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May 08, 2015 12:33 am
alecrb Offline
Member
Registered since: Dec 05, 2007
Location: Vancouver, Canada


Subject: Re: Brake overhaul - levers
Interesting topic!
My experience on my 1933 16/80 is that the original Lagonda machining was first class - must have been a tough place to be an apprentice. Holes are where they should be and individual parts are made to high standards of accuracy and practice. I don't know about the new company's standards...
The oddly-spaced holes may have been to direct more of the braking effort to the front, but I'm not familiar with the LG45 brake layout so that's just a guess.

I'm a mechanical engineer, not a metallurgist, but my two cents' worth is:
With old castings and forgings, it's hard to be sure what the composition of the metal really is. This does mean that your weld repair should be done by someone who really knows their stuff. Cast steel should be every bit as good as its wrought counterpart for tensile strength and ductility (except that it won't have its yield strength raised by cold working). The same steel, but forged, will have somewhat better strength in the direction of metal flow, but forging was probably chosen more for cost reasons than for better properties.
As I said in an earlier posting, if I have to repair a worn hole, I will do it with brazing in a thin steel sleeve. The temperature for brazing is well below anything that will cause trouble for the lever metal, whatever it is, and the braze strength approaches that of steel. To me it's the least risky option.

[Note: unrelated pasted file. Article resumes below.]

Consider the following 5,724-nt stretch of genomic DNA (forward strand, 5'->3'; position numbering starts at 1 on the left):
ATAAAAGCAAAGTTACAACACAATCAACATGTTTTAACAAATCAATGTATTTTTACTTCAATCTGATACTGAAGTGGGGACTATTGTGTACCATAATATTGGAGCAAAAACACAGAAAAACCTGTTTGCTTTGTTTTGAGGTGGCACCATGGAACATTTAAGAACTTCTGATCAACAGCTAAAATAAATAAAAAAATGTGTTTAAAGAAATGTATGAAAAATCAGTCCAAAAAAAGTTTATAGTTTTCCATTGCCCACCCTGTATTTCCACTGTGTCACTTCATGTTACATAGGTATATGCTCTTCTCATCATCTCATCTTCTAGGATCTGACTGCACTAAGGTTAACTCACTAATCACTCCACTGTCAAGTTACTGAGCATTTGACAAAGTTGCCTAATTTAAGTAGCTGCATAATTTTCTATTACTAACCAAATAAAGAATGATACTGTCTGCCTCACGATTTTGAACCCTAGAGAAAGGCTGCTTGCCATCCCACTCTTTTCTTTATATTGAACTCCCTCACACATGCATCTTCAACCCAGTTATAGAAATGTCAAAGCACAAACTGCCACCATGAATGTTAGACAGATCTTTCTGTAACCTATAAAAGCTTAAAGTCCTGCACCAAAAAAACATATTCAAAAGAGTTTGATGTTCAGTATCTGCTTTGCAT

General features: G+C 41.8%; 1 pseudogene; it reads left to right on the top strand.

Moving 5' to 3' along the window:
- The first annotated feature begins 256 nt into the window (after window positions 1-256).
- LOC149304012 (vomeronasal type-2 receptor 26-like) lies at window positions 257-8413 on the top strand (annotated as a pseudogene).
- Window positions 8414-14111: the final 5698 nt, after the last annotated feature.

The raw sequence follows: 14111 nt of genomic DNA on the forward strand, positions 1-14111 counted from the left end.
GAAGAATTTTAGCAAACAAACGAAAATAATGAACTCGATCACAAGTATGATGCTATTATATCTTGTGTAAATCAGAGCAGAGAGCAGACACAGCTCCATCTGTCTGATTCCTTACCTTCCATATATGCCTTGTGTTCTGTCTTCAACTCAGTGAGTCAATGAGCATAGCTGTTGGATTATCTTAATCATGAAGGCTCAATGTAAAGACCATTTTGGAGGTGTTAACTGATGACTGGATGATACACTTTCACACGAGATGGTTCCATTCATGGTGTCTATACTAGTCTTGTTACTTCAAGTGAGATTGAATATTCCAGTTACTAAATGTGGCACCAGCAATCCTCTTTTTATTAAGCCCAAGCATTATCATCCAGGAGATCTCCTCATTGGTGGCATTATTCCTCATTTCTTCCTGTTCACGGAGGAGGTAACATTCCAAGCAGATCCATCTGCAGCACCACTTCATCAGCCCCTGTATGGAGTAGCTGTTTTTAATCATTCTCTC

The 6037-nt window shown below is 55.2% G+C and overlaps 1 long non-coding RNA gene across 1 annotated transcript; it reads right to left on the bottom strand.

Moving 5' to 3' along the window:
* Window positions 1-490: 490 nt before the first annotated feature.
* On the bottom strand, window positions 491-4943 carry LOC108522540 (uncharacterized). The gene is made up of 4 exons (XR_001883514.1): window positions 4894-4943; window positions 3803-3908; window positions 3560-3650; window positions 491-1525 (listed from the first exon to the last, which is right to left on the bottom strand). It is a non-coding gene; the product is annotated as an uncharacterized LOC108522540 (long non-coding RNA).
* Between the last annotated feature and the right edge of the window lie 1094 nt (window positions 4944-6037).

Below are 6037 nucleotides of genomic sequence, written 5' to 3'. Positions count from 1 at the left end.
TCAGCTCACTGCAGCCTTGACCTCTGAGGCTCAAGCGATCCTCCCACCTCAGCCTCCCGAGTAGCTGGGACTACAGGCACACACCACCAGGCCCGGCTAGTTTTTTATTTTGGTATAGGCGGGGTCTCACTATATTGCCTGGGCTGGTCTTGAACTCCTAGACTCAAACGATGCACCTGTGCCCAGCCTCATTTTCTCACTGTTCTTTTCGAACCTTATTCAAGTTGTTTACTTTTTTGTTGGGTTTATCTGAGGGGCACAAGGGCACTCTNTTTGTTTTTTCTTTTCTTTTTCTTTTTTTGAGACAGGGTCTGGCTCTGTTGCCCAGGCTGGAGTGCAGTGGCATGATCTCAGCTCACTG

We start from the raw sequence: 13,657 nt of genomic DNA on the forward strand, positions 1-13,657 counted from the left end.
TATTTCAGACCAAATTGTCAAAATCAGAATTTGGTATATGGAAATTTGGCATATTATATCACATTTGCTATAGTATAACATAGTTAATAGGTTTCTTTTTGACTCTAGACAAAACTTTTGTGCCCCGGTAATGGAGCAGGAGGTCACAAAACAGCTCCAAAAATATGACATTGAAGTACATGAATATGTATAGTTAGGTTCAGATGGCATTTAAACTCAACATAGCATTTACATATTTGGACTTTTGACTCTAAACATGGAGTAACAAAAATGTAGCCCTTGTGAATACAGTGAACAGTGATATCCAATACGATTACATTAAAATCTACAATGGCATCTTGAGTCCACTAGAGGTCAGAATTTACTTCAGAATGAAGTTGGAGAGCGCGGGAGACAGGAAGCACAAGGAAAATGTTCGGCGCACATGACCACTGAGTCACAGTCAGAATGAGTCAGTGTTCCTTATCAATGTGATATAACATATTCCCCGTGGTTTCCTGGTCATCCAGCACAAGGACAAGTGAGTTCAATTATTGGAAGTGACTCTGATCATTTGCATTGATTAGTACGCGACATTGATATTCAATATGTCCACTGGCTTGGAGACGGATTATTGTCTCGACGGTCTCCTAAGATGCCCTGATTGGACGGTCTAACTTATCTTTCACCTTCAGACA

Having said that, there are many ways to solve the same problem!
Alec
Alec Rivers-Bowerman
 

May 08, 2015 1:31 am
Colin M34 Offline
Member
Registered since: Dec 01, 2007
Location: Suffolk, UK


Subject: Re: Brake overhaul - levers
Hi Guys

I agree with Alec's comments - especially his comment about brazing in a sleeve being the least risky solution. As an electrical engineer I love it when a well-fluxed solder or brazing joint gets to the right temperature and the metal runs in nicely. As Alec says, this takes place at a much lower temperature than welding and you build a second sight when this is correct. This is most satisfying.

Colin

 

May 20, 2015 8:31 am
DavidLG45 Offline
Member
Registered since: Dec 05, 2007
Location: -


Subject: Re: Brake overhaul - levers
Many thanks for all the comments.

In the end I spoke to LMB in Belgium. I felt as a Lagonda specialist they'd do a good job. They are now done and I await their return.

I will post some pix when I have them back.

David
 

May 20, 2015 9:27 am
bill Offline
Member
Registered since: Jun 08, 2011
Location: -


Subject: Re: Brake overhaul - levers
For some reason I didnt see this post originally.
I had a similiar problem on a different car. I did not have the brake levers I required but I knew all the correct dimensions etc. I also had some originals as patterns.
The 2 levers on the left of the original photo of this post would be fairly simple to make.
I made them out of EN 24T. First I got a supplier to sell me a block of EN24t - roughly the correct overall size. I used the lathe to make the larger central hole and then drilled the other holes separately.
Then I spent a long time cutting /filing the correct shape.
Job done !
I think you could also make the 3rd from left lever in the photo in the same way.
The one on the right would be more difficult but could still be carved out of a solid block.
I was advised beforehand that EN24T was perfectly strong enough for the job and probably stronger than the original anyway !